‘I thought you’d want to know. Our boat is coming, as fast as it can move, with Captains Althea and Brashen, and Amber and Spark and Lant. And someone from the other ship is coming, too.’

  ‘Thank you, lad.’ I turned away from him and tried to find an entry back into that magical dream. But either it was over or I had lost my way. I sensed the magic still streaming between the two liveships, but I could not enter to share it. Instead I saw only the two figureheads. Despite their bowsprits, they embraced as closely as they could, as if they were lovers denied intimacy for too long. Vivacia’s head rested on Paragon’s scaled chest, her eyes wide but unseeing. His longer neck had twined around her like a scarf and his dragon’s head rested on her shoulder. Her graceful hands rested on his shoulders. No enmity or uncertainty showed in her face. I could not read Paragon’s dragon visage to glimpse what he was feeling, but as I watched he changed. It was like watching the melting of river-ice when water swiftly erodes it. Slowly his features slipped back into his human configuration. His expression was tender as he embraced Althea. No, it was Vivacia he embraced so warmly. And suddenly I saw myself holding Molly, knowing a rare moment of peace and feeling loved and a terrible loss and longing welled in me.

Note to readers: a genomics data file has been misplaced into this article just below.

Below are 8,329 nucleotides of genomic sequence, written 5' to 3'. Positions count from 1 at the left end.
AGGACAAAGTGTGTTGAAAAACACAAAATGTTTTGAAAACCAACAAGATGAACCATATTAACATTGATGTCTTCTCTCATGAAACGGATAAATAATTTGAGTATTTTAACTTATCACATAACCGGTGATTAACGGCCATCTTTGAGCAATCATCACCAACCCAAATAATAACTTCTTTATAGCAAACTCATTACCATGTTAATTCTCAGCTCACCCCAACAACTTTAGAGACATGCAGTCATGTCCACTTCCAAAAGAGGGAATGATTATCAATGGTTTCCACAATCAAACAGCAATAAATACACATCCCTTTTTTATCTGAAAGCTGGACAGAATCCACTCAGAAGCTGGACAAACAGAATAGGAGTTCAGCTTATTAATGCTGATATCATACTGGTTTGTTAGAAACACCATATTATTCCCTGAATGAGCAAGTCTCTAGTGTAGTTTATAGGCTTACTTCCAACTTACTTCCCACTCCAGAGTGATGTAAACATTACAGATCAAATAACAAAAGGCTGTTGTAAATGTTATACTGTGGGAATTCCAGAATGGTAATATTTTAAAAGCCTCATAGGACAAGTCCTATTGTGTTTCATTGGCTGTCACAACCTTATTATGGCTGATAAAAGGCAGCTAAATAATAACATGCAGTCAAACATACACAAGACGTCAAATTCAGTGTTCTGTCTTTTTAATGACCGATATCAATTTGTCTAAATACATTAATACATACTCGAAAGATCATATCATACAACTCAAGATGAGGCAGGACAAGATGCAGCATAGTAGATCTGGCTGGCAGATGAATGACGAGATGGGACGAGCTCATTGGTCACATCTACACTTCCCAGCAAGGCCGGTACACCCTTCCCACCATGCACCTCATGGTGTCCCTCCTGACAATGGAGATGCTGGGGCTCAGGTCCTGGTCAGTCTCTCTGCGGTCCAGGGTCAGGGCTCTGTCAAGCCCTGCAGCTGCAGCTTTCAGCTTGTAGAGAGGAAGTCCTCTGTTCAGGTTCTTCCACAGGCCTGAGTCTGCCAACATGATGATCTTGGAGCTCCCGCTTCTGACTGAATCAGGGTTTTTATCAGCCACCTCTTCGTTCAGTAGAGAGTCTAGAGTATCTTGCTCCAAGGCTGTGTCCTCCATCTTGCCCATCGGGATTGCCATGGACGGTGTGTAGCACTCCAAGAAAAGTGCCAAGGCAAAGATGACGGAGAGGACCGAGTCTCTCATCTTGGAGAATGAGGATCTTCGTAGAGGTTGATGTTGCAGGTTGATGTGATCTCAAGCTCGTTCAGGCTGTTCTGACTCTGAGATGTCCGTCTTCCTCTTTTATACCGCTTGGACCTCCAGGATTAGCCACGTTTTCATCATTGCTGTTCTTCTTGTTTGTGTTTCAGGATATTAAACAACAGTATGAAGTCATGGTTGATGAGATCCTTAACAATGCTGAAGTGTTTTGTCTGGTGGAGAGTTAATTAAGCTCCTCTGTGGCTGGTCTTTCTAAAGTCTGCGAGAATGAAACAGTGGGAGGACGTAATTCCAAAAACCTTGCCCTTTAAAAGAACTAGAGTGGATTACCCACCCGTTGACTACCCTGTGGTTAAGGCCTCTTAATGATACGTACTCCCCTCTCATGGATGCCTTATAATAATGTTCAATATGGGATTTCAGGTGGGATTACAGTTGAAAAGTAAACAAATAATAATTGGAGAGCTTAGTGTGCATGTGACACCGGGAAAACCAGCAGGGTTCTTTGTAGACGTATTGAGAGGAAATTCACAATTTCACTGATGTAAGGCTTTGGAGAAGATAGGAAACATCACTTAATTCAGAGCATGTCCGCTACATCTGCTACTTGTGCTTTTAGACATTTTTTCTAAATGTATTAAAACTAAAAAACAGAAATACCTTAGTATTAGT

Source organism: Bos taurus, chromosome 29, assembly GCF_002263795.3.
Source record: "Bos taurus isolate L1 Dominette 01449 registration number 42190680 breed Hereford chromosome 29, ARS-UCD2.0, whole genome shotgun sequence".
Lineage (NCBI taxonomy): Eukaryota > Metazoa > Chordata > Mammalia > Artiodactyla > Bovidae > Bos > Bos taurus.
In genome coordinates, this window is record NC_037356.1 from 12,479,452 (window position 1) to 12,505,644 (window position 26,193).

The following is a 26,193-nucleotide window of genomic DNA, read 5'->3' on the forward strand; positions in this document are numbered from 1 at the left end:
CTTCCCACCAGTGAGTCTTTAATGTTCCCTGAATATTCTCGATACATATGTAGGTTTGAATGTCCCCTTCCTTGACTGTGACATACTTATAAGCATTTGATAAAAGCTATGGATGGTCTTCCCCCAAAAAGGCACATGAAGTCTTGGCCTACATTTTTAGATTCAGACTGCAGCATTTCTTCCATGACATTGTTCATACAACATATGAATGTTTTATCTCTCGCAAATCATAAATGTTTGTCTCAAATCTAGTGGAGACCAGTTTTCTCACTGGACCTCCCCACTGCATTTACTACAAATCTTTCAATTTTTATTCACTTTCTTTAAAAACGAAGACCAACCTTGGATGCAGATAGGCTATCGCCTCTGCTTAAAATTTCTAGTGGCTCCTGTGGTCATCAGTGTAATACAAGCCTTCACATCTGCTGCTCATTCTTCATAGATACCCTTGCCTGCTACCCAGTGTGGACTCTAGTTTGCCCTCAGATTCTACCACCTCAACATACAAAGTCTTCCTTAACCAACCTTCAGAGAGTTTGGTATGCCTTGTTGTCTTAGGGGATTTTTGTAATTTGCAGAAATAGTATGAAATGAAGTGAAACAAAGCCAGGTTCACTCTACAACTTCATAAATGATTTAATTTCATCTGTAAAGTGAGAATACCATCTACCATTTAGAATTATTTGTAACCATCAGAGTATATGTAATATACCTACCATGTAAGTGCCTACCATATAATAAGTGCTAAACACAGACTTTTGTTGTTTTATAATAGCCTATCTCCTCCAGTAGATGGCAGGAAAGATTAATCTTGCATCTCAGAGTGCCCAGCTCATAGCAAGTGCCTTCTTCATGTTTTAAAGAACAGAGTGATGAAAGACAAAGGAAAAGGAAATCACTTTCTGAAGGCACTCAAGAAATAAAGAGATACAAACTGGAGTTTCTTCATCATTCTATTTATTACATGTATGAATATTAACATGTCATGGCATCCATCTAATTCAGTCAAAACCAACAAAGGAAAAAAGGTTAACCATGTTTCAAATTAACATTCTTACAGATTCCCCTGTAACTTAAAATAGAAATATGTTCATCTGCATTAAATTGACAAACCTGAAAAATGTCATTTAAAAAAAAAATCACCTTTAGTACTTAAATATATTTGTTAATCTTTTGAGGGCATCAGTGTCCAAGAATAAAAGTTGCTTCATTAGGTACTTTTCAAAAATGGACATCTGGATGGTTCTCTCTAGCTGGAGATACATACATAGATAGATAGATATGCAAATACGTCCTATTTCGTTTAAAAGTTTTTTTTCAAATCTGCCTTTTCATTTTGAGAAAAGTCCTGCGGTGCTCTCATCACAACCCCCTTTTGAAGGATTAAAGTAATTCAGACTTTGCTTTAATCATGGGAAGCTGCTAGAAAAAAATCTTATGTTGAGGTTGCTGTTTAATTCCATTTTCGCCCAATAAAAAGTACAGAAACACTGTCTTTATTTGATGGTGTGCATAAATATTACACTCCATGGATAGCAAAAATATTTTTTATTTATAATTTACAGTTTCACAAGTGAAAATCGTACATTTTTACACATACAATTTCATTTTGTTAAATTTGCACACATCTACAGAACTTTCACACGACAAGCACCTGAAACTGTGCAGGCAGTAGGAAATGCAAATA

I was caught up in this strange tableau until I heard Brashen’s voice. ‘What happened?’ he demanded. ‘How did Paragon get over here?’

  ‘He dragged anchor, sir.’ Clef’s reply was formal, mate to